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Food: Street food is always the cheapest and most local way to go. Frankfurt has markets five days a week in several spots around town. Try the market directly on Kaiserstrasse straight down from the main train station for famed German wurst — five kinds all swinging on a round grill suspended from the top of the stand. Grilled chicken, crepes, coffee and local wines are all for sale here on the street starting at 9 a.m. and running through 7 p.m., Tuesdays and Thursdays year round.

The market on Konstablerwache has the widest variety of drinks, from the local apple wine — a strong sour alcohol made from fermented apples, to riesling from the Rheingau and home-brewed beer not available bottled, only light or dark on tap. All cost euro2-3 ($2.50-4) a glass. In the winter, the afterwork crowd bundles together around tall tables with steaming mugs of mulled wine called Gluehwein. Try the honey waffles and fresh yogurt from the milk bar or one of the juices — elderberry, apple or pear — in tall, cloudy glasses. The market is every Thursday, 10 a.m.-8 p.m., and Saturday, 8 a.m.-5 p.m., but on Fridays many of the same stands show up on Schillerstrasse for the market next to the stock exchange, 9 a.m.-6:30 p.m.

Shopping always means spending money but Frankfurt's flea market even earns praise from out-of-towners with a selection of clothing called vintage elsewhere. Everything from plaid wool jackets to 1960s designer furniture is available at the market, not to mention souvenirs like beersteins, postcards and Cold War paraphernalia. It's up to you whether you want to drive a hard bargain or just pay the euro2 ($2.55) for your find.

When hunger hits, grilled corn on the cob and crepes are ready and waiting. The market runs along the Main river on the south bank, or the Sachsenhausen side every Saturday, 8 a.m.-3 p.m. and is always packed regardless of the weather.

The Cafe im Liebighaus is tucked just around the corner at Schaumainkai 71, just secret enough to be special. For euro1.80 ($2.30) try the Abruzzo, Poppy Seed or Buckwheat Tart — original creations made from scratch in this villa built by Baron von Leibieg in 1896. Friday evenings there is jazz in the garden, and inside, the low ceilings make the old-fashioned rooms the coziest in town.

For a hearty dinner, go to Klosterhof at Weissfrauensstrasse 3, which serves heaping platters of Bratkartoffeln with Woodcutter's Steak or hash browns called Roesti, piled with cheese and tomato, all for euro10-12 ($13-15).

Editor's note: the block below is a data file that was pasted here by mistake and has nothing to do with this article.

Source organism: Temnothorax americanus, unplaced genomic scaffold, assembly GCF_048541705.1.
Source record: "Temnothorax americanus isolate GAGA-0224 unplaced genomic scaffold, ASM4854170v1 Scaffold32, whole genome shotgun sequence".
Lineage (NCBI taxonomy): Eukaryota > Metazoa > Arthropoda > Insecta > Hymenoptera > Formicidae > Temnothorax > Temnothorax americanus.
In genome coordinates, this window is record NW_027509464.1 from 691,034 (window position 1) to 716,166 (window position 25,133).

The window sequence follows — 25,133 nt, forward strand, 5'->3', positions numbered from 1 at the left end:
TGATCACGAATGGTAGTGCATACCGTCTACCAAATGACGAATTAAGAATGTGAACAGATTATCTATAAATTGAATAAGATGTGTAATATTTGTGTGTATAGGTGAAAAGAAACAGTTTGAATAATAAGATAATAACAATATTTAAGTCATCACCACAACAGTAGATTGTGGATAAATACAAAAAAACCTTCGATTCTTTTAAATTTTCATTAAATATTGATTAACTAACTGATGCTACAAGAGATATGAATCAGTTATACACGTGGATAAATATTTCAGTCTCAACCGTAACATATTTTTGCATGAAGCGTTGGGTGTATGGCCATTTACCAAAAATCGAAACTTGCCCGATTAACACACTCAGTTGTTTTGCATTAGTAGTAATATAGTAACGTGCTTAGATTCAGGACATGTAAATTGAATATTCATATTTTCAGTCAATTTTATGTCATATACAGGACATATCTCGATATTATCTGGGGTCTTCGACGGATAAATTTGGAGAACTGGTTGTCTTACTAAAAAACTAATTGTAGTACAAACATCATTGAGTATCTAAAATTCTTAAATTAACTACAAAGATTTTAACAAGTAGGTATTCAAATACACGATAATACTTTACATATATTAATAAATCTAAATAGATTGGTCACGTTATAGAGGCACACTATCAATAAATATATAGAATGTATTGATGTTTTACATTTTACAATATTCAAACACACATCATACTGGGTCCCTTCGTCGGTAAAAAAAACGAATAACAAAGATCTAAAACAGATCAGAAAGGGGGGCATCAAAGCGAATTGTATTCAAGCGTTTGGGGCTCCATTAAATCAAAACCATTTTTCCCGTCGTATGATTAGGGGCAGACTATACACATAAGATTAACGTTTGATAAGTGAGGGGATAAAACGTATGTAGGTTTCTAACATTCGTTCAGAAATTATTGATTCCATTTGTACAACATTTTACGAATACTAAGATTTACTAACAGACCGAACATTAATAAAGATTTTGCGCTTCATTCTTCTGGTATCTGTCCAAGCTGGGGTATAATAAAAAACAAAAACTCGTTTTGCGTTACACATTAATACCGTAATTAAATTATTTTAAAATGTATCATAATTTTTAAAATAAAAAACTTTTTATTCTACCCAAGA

Neighborhoods: Directly out of the main train station is certainly the most colorful neighborhood in the city. A two-block red light district runs directly into the major banking district on Taunusstrasse. Running parallel two blocks over, Muenchenerstrasse is a one-street Turkish district with barbers, banks, restaurants and coffee shops. Try honey-soaked baklava in the Suna Bakery or ayran, a salty yogurt drink, at Bayram across the street and watch men carving up Mediterranean fish at Ali's.

Behind the Kaisersdom is a tiny neighborhood with a mix of unique shops and galleries. The Bitter and Zart Chocolaterie, Domstrasse 4, creates their own extraordinary confections and Walter Koenig next door has a great selection of art and design books to browse through in English. One street down on Fahrgasse, a row of galleries displays works through oversize windows and the art-book publisher Revolver sells limited editions. Back up into town is the Kleinmarkthalle, a real Frankfurt institution, a market hall with produce, spices and all cuts of meat at Hasengasse 5.

Accommodations: A youth hostel is the cheapest way to go, at euro17 ($22) per night in the dorm style room for under 27-year-olds — over 27 is euro21.50 ($27.50) — in Sachsenhausen, on the south side of the river at Deutschherrnufer 12. Another hostel opposite the main train station at Kaiserstrasse 74 charges euro18 to 20 ($23-25.50) a night for dorm rooms.

Copyright 2008 The Associated Press. All rights reserved. This material may not be published, broadcast, rewritten or redistributed.